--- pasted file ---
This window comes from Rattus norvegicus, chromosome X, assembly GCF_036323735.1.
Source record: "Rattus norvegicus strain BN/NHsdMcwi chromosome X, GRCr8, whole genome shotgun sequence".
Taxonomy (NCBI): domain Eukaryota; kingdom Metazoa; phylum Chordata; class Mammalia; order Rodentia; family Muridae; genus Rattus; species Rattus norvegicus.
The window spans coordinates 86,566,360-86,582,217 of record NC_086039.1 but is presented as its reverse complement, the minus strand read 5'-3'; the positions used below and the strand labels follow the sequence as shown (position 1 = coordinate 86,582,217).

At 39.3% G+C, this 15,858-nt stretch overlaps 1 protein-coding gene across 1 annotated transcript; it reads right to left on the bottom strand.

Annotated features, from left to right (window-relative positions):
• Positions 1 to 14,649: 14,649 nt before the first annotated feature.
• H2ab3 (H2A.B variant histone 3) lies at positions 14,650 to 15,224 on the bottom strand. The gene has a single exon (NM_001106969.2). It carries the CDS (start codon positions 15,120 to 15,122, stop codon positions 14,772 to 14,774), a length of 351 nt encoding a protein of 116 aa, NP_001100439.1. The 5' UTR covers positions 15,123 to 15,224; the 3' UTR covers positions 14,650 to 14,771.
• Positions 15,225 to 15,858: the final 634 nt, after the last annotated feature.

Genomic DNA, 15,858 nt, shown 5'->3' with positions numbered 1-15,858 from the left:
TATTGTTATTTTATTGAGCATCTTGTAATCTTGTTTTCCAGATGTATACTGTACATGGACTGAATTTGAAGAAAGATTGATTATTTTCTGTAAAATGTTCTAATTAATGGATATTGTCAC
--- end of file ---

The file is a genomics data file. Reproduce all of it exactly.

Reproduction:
This window comes from Rattus norvegicus, chromosome X, assembly GCF_036323735.1.
Source record: "Rattus norvegicus strain BN/NHsdMcwi chromosome X, GRCr8, whole genome shotgun sequence".
Taxonomy (NCBI): domain Eukaryota; kingdom Metazoa; phylum Chordata; class Mammalia; order Rodentia; family Muridae; genus Rattus; species Rattus norvegicus.
The window spans coordinates 86,566,360-86,582,217 of record NC_086039.1 but is presented as its reverse complement, the minus strand read 5'-3'; the positions used below and the strand labels follow the sequence as shown (position 1 = coordinate 86,582,217).

At 39.3% G+C, this 15,858-nt stretch overlaps 1 protein-coding gene across 1 annotated transcript; it reads right to left on the bottom strand.

Annotated features, from left to right (window-relative positions):
• Positions 1 to 14,649: 14,649 nt before the first annotated feature.
• H2ab3 (H2A.B variant histone 3) lies at positions 14,650 to 15,224 on the bottom strand. The gene has a single exon (NM_001106969.2). It carries the CDS (start codon positions 15,120 to 15,122, stop codon positions 14,772 to 14,774), a length of 351 nt encoding a protein of 116 aa, NP_001100439.1. The 5' UTR covers positions 15,123 to 15,224; the 3' UTR covers positions 14,650 to 14,771.
• Positions 15,225 to 15,858: the final 634 nt, after the last annotated feature.

Genomic DNA, 15,858 nt, shown 5'->3' with positions numbered 1-15,858 from the left:
TATTGTTATTTTATTGAGCATCTTGTAATCTTGTTTTCCAGATGTATACTGTACATGGACTGAATTTGAAGAAAGATTGATTATTTTCTGTAAAATGTTCTAATTAATGGATATTGTCAC